Habit: Forming bright green turfs of erect plants usually less than 2 cm tall; colorless to pale green reclining leafless shoots often abundant; usually loosely affixed to the substratum by a creeping intertangled rootlike system.
Habitat: Humus or peaty banks, usually on sloping or perpendicular surfaces that are somewhat sheltered, often in sites where the air is moist, as near streams, pools, cascades, and waterfalls, from near sea level to alpine elevations.
Reproduction: All parts of the plant are brittle and presumably serve in vegetative propagation; sporophytes of T. ceratophylla have a persistent seta, the elongate sporangium bears an apical calyptra and the sporangium opens by a diagonal line.
Local Distribution: Confined to the most humid climatic portion of the coast from the Aleutian Chain, Alaska, southward to northern Vancouver Island and the adjacent mainland of the coastal areas of British Columbia.
World Distribution: Western North America: Alaska and British Columbia; East Asia; Japan, Borneo and the Himalayan Mountains.
Distinguishing Characteristics: The small erect plants that form bright green turfs and have a colorless slender rhizomatous system and the individual leaves radially arranged on the shoots are very distinctive characteristics.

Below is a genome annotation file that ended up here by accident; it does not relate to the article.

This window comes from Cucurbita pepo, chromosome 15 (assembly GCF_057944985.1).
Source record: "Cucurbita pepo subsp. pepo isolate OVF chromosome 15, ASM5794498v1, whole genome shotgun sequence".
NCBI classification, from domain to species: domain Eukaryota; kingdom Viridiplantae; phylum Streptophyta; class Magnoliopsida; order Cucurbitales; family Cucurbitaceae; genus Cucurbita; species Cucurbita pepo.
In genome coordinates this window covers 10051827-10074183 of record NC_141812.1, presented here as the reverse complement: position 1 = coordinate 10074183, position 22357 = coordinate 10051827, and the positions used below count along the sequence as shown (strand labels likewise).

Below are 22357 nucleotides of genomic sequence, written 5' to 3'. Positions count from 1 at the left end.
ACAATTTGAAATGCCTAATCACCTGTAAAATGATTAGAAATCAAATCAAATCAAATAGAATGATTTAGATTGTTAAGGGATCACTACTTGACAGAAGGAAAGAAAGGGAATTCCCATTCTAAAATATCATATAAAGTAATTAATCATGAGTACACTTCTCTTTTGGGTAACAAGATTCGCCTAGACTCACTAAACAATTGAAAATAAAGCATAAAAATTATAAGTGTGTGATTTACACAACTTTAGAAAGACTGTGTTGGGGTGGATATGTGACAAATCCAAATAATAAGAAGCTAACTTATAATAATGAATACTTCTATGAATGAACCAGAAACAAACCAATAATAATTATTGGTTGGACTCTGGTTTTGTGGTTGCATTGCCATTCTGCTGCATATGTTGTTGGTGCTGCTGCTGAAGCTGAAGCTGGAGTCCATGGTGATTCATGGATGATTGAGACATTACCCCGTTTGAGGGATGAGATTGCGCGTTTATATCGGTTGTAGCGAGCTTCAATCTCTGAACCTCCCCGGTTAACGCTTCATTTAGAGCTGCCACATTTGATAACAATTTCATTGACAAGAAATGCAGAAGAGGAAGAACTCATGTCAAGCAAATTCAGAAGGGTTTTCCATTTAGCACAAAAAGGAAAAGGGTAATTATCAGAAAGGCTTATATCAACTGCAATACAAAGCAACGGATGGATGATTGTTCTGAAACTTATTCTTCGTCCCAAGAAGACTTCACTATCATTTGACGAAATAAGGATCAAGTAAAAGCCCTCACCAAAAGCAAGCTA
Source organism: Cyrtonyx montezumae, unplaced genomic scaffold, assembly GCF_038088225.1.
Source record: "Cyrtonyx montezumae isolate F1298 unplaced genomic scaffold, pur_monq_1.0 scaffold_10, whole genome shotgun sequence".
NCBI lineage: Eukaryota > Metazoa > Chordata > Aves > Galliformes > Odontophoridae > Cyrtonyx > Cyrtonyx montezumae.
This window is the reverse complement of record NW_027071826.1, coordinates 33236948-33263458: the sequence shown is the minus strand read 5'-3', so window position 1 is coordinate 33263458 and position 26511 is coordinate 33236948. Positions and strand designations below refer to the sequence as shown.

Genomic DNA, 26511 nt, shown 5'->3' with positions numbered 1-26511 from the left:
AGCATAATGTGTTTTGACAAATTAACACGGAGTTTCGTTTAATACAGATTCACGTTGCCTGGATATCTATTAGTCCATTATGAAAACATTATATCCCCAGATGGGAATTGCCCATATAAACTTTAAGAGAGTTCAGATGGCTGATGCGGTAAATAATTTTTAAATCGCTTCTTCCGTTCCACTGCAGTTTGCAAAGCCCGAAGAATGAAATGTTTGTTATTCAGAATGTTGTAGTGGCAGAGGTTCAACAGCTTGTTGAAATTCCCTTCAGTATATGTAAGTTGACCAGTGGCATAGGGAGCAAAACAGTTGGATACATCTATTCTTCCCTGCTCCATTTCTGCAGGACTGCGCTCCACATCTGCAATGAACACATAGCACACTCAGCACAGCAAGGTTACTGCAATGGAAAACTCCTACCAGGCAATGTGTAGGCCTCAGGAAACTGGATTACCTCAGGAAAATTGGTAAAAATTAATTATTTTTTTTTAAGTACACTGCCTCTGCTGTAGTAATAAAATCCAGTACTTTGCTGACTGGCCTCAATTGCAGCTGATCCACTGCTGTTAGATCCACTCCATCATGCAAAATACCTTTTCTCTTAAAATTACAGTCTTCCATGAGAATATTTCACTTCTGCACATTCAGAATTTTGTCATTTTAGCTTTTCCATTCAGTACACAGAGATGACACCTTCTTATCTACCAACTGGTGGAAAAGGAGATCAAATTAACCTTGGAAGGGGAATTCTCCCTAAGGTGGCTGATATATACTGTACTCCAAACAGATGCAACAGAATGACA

Similar Genera: The genus Blepharostoma is often similar in size and color, but the leaves are divided into narrow lobes; the plants also lack a colorless rhizomatous system. Perianths are also frequent in Blepharostoma, absent in Takakia.
Comments: This genus is so distinctive that it is sometimes placed into its own isolated group of plants completely independent of the rest of the bryophytes. In significant features, however, it is clearly a moss. The gametophyte has many features common to mosses, but many features are unique, in the bryophytes, to this genus. The sporophyte is decidedly of a moss, as is the calyptra. It could be dubbed the 'puzzle plant' because of its baffling relationships. The Japanese name nanja-monja-goke (literally 'impossible moss'} reflects this bafflement. The genus has been included here because the plant so resembles a leafy liverwort.
Source: Extracted with permission from a Field Guide to Liverwort Genera of Pacific North America (Schofield 2002).